BEIRUT (Reuters) - Syrian rebels said they had launched a major attack in Aleppo on Thursday at the start of a “decisive battle” to push President Bashar al-Assad’s forces out of the country’s biggest city.
Heavy fighting was reported in around 14 districts by opposition activists and several rebel brigades, though the scale of the fighting could not be confirmed independently.
A video posted on YouTube by rebels showed Abdulqadir al-Saleh, the head of the biggest rebel force in Aleppo, the Tawheed Brigade, carrying a walkie talkie and announcing the start of the assault.
“Now the attack on Assad’s forces has started on all fronts and God willing today will be decisive in Aleppo,” he said.
The 18-month-old uprising against Assad has killed 30,000 people and the violence is escalating sharply, say activists. World powers are meeting at the United Nations but are divided over the crisis, which has descended into civil war.
The U.N. refugee agency said up to 700,000 Syrian refugees may flee the country by the end of the year, nearly quadrupling its June forecast for the exodus from the deepening crisis.
Around 294,000 refugees have crossed into neighbouring Jordan, Iraq, Lebanon and Turkey, most of them in the last two months.
“This is a significant outflow taking place, 100,000 people in August, 60,000 in September and at the moment 2,000 or 3,000 per day or night,” Panos Moumtzis, Regional Refugee Coordinator for UNHCR, said on Thursday in Geneva.
The flow of refugees surged in August when Assad deployed jets and helicopters to strike rebel-held towns in the northern provinces of Aleppo and Idlib, sending thousands across the border with Turkey.
Rebels flooded into Aleppo two months ago but have been held back by low ammunition and the army’s superior firepower.
Insurgents from many brigades in Aleppo said “zero hour” had been announced by calls of Allahu Akbar (“God is greatest”) from mosques at 4 p.m. (1300 GMT) on Thursday. They said there were clashes in the heart of the city, including the Hamidiya and Midan districts.
Tawheed Brigade Spokesman Abu Firas said all the battalions working in Aleppo “from the small ones that consist of ten people to the big ones” had met to agree on the offensive two days ago.
The British-based Syrian Observatory for Human Rights, a violence watchdog with a networks of activists in the country, said hundreds of insurgents were taking part in heavy fighting and the government was responding with heavy artillery.
Aleppo is split roughly in half, with rebels in the east and government forces and local Assad-loyal militia in the west.
Syria’s rebels are a mixture of army defectors, Islamists and civilians who have taken up arms against Assad.
Some groups have been accused of human rights abuses and western powers who call for Assad’s removal are reluctant to support the disparate fighters. Western diplomats say they are looking for a clear command structure and coordination among rebels.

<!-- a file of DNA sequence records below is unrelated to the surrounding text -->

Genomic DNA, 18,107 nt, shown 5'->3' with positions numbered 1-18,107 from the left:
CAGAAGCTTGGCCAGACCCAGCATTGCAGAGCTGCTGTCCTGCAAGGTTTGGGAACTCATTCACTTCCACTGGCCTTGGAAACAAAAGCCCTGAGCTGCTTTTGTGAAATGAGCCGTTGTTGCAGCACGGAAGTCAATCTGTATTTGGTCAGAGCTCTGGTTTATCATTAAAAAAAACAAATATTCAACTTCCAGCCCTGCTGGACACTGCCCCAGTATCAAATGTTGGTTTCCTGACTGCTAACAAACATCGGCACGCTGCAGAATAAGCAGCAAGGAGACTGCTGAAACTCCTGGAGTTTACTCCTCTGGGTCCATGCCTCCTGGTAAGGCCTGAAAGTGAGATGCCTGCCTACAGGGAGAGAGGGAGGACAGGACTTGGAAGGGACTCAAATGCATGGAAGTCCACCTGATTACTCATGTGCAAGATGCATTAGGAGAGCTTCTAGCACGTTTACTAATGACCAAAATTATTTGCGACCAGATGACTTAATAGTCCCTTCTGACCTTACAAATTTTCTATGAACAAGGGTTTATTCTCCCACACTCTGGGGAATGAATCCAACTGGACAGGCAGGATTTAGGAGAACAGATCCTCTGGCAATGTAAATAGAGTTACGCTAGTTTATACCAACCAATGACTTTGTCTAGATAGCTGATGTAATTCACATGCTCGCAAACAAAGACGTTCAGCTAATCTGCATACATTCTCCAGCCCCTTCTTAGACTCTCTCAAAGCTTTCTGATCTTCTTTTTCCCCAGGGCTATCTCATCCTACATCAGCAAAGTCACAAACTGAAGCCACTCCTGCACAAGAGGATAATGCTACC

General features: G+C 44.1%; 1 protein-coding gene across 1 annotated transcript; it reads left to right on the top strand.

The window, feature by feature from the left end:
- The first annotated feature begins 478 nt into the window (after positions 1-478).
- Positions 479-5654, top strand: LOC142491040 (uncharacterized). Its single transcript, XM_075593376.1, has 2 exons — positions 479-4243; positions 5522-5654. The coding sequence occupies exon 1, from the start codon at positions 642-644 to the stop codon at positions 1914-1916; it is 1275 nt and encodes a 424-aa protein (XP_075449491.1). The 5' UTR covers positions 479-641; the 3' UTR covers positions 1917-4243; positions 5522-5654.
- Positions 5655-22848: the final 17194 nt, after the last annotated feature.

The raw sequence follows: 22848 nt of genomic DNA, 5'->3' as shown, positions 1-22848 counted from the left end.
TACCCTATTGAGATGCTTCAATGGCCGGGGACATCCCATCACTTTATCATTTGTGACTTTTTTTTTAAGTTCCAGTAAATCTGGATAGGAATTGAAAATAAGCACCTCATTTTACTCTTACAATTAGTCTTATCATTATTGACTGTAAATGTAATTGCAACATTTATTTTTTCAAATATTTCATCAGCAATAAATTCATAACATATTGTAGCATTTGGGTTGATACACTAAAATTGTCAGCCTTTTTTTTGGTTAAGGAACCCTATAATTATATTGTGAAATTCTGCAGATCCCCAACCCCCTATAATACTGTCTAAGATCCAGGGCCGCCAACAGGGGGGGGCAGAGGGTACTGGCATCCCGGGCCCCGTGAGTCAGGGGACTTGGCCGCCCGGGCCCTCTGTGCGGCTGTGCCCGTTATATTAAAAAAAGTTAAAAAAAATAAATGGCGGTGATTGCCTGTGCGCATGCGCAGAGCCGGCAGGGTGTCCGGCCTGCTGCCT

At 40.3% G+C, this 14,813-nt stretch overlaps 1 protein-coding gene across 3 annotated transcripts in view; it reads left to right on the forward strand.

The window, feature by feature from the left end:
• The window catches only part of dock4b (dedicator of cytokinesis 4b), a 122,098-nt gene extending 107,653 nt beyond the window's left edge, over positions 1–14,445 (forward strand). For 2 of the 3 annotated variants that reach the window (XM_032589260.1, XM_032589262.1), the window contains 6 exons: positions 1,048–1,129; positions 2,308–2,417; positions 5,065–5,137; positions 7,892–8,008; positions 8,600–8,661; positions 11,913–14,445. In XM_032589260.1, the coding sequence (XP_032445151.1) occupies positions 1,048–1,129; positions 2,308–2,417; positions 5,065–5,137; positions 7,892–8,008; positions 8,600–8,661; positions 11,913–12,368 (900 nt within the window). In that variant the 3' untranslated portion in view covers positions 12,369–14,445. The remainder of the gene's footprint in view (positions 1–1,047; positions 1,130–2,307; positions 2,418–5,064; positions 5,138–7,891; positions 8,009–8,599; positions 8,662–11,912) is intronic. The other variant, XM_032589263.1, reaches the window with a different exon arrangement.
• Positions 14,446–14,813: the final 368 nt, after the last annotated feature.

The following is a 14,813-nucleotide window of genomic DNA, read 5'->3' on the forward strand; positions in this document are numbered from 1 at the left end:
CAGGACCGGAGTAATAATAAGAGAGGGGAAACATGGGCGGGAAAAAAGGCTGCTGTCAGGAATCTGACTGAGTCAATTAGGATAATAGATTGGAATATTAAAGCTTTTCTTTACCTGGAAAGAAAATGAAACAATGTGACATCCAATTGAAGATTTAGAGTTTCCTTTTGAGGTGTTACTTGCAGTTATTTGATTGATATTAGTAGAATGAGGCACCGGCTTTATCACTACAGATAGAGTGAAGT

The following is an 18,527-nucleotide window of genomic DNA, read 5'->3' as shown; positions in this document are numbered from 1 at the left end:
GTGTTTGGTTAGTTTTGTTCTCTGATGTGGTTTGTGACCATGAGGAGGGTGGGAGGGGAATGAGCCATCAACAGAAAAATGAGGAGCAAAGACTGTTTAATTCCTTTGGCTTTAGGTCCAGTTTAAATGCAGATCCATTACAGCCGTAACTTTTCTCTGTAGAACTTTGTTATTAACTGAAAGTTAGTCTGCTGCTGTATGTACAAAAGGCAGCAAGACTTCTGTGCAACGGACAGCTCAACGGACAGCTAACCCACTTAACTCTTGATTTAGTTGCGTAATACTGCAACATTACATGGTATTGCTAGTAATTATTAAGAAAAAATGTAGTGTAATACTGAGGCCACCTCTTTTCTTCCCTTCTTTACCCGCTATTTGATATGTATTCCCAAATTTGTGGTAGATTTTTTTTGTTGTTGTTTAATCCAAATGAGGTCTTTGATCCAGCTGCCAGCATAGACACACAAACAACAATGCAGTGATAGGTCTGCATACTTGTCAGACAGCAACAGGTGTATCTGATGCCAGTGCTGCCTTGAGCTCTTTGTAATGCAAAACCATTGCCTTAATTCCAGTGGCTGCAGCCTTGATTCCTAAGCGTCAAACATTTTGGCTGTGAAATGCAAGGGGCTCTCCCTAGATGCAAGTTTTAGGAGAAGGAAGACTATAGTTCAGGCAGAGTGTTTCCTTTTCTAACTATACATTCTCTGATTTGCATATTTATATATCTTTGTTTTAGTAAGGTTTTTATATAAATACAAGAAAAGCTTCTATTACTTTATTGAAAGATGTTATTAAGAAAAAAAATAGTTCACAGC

“STAIN ON U.N.”
World leaders meeting at the United Nations have expressed concern at the violence but are deadlocked over their response to the conflict, which pits mainly Sunni Muslim rebels against Assad, who is from an Alawite minority close to Shi‘ite Islam.
Qatar, one of several Sunni Muslim powers which supports the rebels, called for a no-fly zone to provide a safe haven inside Syria. French President Francois Hollande also called on the global body to protect what he called “liberated zones” under rebel control.
But there is little chance of securing a Security Council mandate for such action given the opposition of veto-wielding members Russia and China.
Russian President Vladimir Putin said in Moscow on Wednesday any attempt to use force unilaterally or interfere with events in the Middle East would be counterproductive. China’s Foreign Minister Yang Jiechi said the destiny of the region “should be held in the hands of its own people”.
Turkish Prime Minister Tayyip Erdogan said on Thursday Russia, China and Iran’s stance on Syria was letting a massacre go on unabated.
Activists said more than 300 people died on Wednesday, making it one of the bloodiest yet. They said 55 people had been killed in rural areas around Damascus, including at least 40 who appeared to have been executed in the town of al-Dhiyabia, southeast of the capital.
The Observatory also said 14 people had been killed in a rebel bomb attack on a military command centre in Damascus and in a prolonged gun battle between rebels and members of the security forces.
The Islamist militant group Al Nusra Front claimed responsibility on Thursday for the assault, saying it was carried out in two stages, starting with a suicide bomber detonating a car near the building.
Rebels have also targeted Assad’s inner circle during the conflict. The president’s widowed sister Bushra has moved to the United Arab Emirates, a source close to the UAE government said on Thursday, apparently having fled with her children after her powerful husband was killed.
Bushra al-Assad, Bashar’s older sister, was married to Assef Shawkat, the former deputy defence minister who was killed in a bomb attack in Damascus on July 18.
Additional reporting by Dominic Evans and Oliver Holmes in Beirut, Stephanie Nebehay in Geneva, reporters at the United Nations; Editing by Andrew Heavens